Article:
October 20, 2011
China Feed Market Bi-Weekly Review: Post-National Day holiday livestock market softens; feed costs down
An eFeedLink Exclusive
Early October saw China's meat processors and slaughterhouses scaling back on livestock procurement while consumer sales and feed costs slowed, pushing down prices of pork, poultry meat, eggs and aqua products.
Hog prices were on a downswing in the first half of October, weighed by farmers' pre-holiday selling rush and pork reserve sales by local governments to ensure festive supplies. The price decline coincided with recent weakness in corn and soymeal market, which brought down feed production costs. With supply fundamental remaining tight, hog prices are set to gradually stabilise later in the month.
China's layer sector entered peak production season in October. Total egg supplies rose over the month, driving egg prices lower alongside cheaper feed costs and weaker hog prices.
Broiler inventories took a plunge following mass releases earlier to meet festive demand. Broiler prices continued to decline after the holiday as consumption dropped while slaughterhouses put off purchases due to ample stocks. This hampered farmers' replenishment interest, pressuring day-old chick prices to fall from high levels. More rigorous restocking activities will not resume until late October or early November.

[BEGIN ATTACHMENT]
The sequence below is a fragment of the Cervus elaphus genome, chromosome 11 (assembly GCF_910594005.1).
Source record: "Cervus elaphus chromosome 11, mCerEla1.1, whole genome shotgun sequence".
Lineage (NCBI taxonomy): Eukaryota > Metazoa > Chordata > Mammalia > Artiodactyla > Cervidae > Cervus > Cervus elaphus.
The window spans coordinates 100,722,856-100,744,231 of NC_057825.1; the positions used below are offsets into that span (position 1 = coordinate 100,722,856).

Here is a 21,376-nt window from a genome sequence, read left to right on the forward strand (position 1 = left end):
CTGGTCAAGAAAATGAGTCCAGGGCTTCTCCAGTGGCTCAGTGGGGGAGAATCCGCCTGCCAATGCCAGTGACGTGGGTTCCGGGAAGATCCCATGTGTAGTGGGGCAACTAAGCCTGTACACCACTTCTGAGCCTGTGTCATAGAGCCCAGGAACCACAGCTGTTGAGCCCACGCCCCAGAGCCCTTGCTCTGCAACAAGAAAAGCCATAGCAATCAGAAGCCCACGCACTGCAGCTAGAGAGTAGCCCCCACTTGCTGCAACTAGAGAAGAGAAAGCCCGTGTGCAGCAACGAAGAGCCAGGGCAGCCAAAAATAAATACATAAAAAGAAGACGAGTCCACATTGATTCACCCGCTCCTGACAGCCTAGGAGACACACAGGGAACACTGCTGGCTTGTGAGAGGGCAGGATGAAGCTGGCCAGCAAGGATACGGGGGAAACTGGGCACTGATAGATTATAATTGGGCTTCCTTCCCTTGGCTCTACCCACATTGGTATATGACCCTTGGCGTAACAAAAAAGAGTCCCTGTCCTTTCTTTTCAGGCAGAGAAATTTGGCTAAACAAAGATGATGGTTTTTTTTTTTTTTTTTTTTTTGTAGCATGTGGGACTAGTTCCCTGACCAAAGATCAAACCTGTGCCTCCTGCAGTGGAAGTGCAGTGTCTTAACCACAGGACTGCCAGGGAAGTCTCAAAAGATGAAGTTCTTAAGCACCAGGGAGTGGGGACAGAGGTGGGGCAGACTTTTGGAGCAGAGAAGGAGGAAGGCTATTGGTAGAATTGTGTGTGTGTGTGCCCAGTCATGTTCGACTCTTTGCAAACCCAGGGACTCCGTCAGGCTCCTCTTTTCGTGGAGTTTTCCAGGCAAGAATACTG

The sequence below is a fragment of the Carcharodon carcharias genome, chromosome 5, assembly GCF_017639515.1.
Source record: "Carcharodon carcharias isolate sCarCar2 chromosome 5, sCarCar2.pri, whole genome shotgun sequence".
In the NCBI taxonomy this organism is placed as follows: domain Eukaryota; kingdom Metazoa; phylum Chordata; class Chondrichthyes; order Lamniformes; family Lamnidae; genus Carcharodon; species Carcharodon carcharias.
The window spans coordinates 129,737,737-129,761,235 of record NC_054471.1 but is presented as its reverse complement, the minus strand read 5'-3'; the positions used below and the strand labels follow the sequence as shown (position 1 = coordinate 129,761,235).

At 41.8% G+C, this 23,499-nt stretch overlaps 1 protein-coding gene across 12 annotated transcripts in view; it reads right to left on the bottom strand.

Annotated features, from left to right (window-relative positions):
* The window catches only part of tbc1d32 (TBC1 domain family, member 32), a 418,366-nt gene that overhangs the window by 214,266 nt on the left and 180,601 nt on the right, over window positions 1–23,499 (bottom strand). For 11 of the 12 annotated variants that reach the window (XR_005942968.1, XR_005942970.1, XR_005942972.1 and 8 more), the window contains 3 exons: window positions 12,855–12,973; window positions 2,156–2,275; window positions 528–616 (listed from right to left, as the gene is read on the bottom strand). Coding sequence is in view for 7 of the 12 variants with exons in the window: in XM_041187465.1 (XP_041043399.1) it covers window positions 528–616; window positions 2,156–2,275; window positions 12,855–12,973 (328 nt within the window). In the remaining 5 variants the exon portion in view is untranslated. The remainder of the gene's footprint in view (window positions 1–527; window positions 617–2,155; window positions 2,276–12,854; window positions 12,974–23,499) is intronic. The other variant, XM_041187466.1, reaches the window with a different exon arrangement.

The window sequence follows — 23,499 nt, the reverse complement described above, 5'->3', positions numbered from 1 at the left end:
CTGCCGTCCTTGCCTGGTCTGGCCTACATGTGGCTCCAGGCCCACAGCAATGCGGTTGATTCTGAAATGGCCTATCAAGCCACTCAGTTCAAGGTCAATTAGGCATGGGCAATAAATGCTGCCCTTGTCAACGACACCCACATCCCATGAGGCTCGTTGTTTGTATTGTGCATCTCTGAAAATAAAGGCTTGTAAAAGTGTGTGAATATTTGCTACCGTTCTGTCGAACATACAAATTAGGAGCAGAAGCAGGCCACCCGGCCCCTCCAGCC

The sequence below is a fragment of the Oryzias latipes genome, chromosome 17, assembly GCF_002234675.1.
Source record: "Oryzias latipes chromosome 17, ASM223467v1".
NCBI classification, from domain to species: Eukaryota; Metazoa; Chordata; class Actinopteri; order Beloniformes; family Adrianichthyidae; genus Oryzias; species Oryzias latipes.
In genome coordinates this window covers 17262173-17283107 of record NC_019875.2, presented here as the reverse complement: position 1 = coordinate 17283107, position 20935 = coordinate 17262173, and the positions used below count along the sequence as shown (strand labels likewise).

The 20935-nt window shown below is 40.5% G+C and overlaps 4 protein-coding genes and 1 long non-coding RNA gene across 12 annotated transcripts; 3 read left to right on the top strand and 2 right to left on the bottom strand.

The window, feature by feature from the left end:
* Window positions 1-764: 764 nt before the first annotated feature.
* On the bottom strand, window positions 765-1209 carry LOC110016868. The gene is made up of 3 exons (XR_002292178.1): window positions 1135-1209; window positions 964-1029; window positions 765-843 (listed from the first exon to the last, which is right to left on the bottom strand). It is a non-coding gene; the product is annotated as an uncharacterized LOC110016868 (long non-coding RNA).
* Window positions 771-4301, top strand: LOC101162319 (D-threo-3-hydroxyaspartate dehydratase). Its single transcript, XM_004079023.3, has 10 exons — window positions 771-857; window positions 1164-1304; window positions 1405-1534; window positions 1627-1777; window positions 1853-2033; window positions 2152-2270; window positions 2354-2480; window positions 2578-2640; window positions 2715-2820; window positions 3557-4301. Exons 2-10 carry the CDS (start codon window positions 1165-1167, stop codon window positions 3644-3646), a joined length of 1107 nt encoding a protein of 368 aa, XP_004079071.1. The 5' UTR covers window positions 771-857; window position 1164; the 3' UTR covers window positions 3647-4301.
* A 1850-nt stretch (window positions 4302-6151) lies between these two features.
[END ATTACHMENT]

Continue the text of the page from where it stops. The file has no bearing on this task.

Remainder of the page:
Excluding south China and south-eastern coastal regions, China's aqua production shrank substantially nationwide due to falling weather temperatures. Bulk market releases during the holiday dragged aqua product prices down in the first half of the month.
In the ruminant market, October raw milk prices dipped slightly amid improved supplies, while finished milk product prices were mostly stable. Traditionally strong demand for beef and mutton in the autumn and winter season shored up ruminant meat prices with supplies struggling to keep pace.
Post-holiday decline in animal inventories slowed feed production in October. Traders and livestock producers cut back on feed purchases partly because they had accumulated sufficient stocks before the holiday, and partly due to their anticipation that feed prices would fall over the coming period in the wake of cheaper corn and soymeal costs.
Overall, softer October livestock prices were seen as necessary corrections after the double festivals holiday season. Longer-term outlook for major livestock including hogs, broilers and layers should remain positive amid strong underlying supply-demand fundamentals.
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